Still, Plaintiffs argue that County had a past practice of granting step increases to deputies on 4850 leave as a matter of course, and could not  unilaterally change that practice without violating the MMBA. Neither party has cited California authority that defines what constitutes a past practice, the alteration of which requires compliance with the MMBA. Indeed, while California Courts of Appeal have held that unilateral alterations in past practices can violate the MMBA, they have not clearly stated what constitutes a past practice.  (See, e.g., California State Employees' Assn. v. Public Employment Relations Bd. (1996) 51 Cal.App.4th 923, 936-937, 59 Cal.Rptr.2d 488.)   In the absence of other authority we look to the definition applied by the California Public Employment Relations Board, which has adopted the rule that “to be binding a past practice:  [¶] ․ must be (1) unequivocal;  (2) clearly enunciated and acted upon;  and (3) readily ascertainable over a reasonable period of time as a fixed and established practice accepted by both parties.  [Citation.]  The [California Public Employment Relations] Board has ․ described a valid past practice as one that is ‘regular and consistent’ or ‘historic and accepted.’  ․” (California State Employees Association, SEIU Local 1000 (2002) PERB Dec. No. SA-CO-237-S [26 PERC ¶ 33058, p. 18].) 2  Using this meaning, we agree with the trial court's implied finding that Plaintiffs' showing was insufficient to meet their burden of proving the existence of a binding past practice.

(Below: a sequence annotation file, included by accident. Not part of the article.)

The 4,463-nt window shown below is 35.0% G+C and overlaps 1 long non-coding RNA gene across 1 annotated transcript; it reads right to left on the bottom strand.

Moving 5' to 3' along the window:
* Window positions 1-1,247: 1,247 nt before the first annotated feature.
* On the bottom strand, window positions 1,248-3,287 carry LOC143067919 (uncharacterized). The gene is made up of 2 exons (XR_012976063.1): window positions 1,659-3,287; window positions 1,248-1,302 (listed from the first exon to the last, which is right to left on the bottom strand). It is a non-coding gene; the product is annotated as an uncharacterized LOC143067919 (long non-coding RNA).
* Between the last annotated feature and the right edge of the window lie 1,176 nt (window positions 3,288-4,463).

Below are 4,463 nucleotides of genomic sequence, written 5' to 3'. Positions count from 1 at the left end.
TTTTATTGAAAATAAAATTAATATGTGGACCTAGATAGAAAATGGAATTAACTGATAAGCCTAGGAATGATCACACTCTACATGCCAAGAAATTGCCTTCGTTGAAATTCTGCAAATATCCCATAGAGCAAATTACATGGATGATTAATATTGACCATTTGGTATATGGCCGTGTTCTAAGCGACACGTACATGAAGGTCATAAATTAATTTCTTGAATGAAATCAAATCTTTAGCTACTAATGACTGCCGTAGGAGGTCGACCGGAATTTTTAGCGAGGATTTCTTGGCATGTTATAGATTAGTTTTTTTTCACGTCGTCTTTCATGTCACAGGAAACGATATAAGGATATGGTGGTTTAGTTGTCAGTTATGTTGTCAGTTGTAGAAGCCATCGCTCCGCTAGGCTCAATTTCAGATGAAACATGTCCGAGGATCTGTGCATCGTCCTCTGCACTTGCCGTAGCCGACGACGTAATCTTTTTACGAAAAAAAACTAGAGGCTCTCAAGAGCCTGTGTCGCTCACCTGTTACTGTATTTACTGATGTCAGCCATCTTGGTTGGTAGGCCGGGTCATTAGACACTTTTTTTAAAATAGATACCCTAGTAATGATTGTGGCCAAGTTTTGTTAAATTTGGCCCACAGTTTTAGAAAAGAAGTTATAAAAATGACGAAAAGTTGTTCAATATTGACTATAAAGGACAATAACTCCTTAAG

On this point, Plaintiffs' evidence consisted of the testimony of Scott Teutscher (Teutscher) who had been employed by County as a deputy sheriff, but who for the past eight months had been employed by RSA, and Darryl Drott (Drott), the general manager of RSA, who had also been a County deputy sheriff.

Teutscher was medically retired from his employment as a deputy in January 1998 as the result of an injury that forced him into 4850 leave on June 26, 1996.   Prior to his retirement, he received two step increases in his salary, in or around December 1996 and December 1997, despite the fact that he had not worked, and had not, to his knowledge, been evaluated.   While employed as a deputy, he never heard of anyone being denied a step increase while on 4850 leave, but thought they were automatic unless discipline or incompetence was involved.

Drott also received a step increase while on 4850 leave prior to his medical retirement from his position as a County deputy in 1996.   He had  been on 4850 leave for a cumulative period of 47 weeks prior to receiving a step increase.   Prior to 1997 or 1998, County had granted step increases to deputies on 4850 leave, and deputies believed the increases were automatic unless one was disciplined or found to be incompetent.